Cover Crops and Carbon
24 Jun 223 min 16 sec

Kelly talks about and shows first hand why he plants cover crops whenever possible. From preventing erosion to mitigating moisture loss, increasing fertility and carbon levels in his soil, and selling carbon credits through partners like


, Kelly is a believer in cover crops.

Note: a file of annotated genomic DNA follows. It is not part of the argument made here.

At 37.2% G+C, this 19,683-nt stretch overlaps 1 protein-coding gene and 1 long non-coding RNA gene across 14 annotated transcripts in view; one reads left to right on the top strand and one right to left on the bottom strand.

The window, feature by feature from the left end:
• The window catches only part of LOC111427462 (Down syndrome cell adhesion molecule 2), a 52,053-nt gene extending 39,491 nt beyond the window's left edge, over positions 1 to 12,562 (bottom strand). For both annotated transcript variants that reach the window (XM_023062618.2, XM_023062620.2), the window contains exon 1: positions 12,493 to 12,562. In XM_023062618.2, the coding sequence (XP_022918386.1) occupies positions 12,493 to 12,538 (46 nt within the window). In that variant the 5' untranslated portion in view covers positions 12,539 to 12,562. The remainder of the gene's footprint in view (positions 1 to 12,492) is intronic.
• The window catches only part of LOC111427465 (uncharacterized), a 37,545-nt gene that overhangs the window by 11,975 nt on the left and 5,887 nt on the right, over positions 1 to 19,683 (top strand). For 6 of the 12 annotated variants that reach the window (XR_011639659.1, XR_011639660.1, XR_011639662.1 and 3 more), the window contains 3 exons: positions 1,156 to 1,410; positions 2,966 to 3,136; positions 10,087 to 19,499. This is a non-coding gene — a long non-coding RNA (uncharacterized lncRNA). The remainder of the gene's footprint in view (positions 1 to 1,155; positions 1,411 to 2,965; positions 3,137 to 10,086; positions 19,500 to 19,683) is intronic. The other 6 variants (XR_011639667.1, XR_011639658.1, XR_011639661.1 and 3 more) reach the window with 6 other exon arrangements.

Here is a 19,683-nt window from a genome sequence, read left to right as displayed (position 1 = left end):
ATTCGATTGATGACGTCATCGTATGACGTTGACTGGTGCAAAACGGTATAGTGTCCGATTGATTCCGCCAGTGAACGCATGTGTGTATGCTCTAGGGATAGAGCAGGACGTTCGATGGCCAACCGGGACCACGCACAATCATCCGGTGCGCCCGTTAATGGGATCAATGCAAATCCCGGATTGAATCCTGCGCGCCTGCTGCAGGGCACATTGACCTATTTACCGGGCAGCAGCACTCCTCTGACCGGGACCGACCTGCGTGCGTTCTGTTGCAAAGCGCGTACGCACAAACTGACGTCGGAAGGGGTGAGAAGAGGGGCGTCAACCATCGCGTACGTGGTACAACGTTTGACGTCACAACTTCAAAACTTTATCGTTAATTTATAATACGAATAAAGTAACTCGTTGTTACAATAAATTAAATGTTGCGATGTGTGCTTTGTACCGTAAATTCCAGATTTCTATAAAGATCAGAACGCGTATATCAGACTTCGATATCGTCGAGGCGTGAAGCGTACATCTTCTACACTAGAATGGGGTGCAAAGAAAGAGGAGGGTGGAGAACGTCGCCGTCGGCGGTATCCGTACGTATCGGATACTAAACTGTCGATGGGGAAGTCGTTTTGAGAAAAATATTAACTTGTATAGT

00:00 Hi, this is Kelly Garrett from extreme AG here with a field report on cover crops and the value of using them and 00:06 the education I've gotten from working at with the good Folks at Nori about that here. We're standing in one of my fields to try to show the camera over my shoulder here. We 00:15 had a big rain event here a few days ago, even though this field is a hundred percent no tail. We still had some erosion 240 bushel 00:24 corn here harvested around the second of November. At our Northern latitude when you get into a November Harvest, it's pretty hard for us at times a lot of times to 00:34 get the cover crop to to germinate and then here comes a rain event, you know, it isn't much we can do to control this all the 00:43 time. We try to use waterways and things like that. But I I kind of disagree with the grass Waterway because the water 00:49 just runs on either side of it and and I personally don't think it helps the problem. You can see across this field 100% no-till. 00:55 Like I said, the beans are coming crop looks great, you know, then we get the camera around here. And here's where the water comes off the hill, you know, 01:04 and it just it's got to run somewhere if there was a cover crop here. It would have slowed it down and be a better situation, you know, look at the stocks and deposited right 01:13 here and things like that. You know, that's gonna kill the beans out in that area the crop here will still be fine. It's always 01:19 great to get a rain. I just hate erosion. I I want to have a cover crop now this year. This field is in beans. These beans will probably be harvested in September. 01:28 October will have a cover crop here to protect that. I'm going to take you to another field here in a few seconds and I'm going 01:34 to show you where the cover crop is and the lack of erosion there. It's remarkable. Here we are at the next field. 01:41 This field was beans last year. So it would be even more prone to erosion than then the last few out which was obviously corn stalks. 01:51 And this is a ditch. You know, I've this Farm has been in my family for six generations, and I can tell you this has been 01:57 a challenging spot for erosion and you can see There's no damage to the crop same amount of rain here as there wasn't the other field. It's only down the road a mile or two and the cover 02:08 crop just held the soil fascinating and amazing incredible thing to see I'm so happy about this, you know, and right now of course everything is wet 02:17 and everywhere. It's got plenty of moisture, but I can tell you from experience. This cover crop will hold the 02:23 moisture in longer, you know, we're gonna get into later June and July typically a dryer part of the season. This moisture will 02:29 be saved here by this cover crop. The corn was a little bit slower, but it's here. I don't think there'll be a yield penalty to it. You know, we'll track this throughout the season. We've 02:38 got some areas in fields where we've got covered crop versus no crop. 02:42 See what sort of yield deficit or yield bumper will be one side will obviously report that back. But right now I I think everything looks really really nice. 02:51 I use cover crops because I want to get as much carbon in the soil as possible. I want to I want to mitigate 02:57 moisture loss. I want to suppress the weeds and I of course want to sell the carbon credits with Nori. It's a great program. There's not a bad thing about it. And when you see erosion like 03:06 this after a big rain a hard downpour and even makes it more valuable to me.

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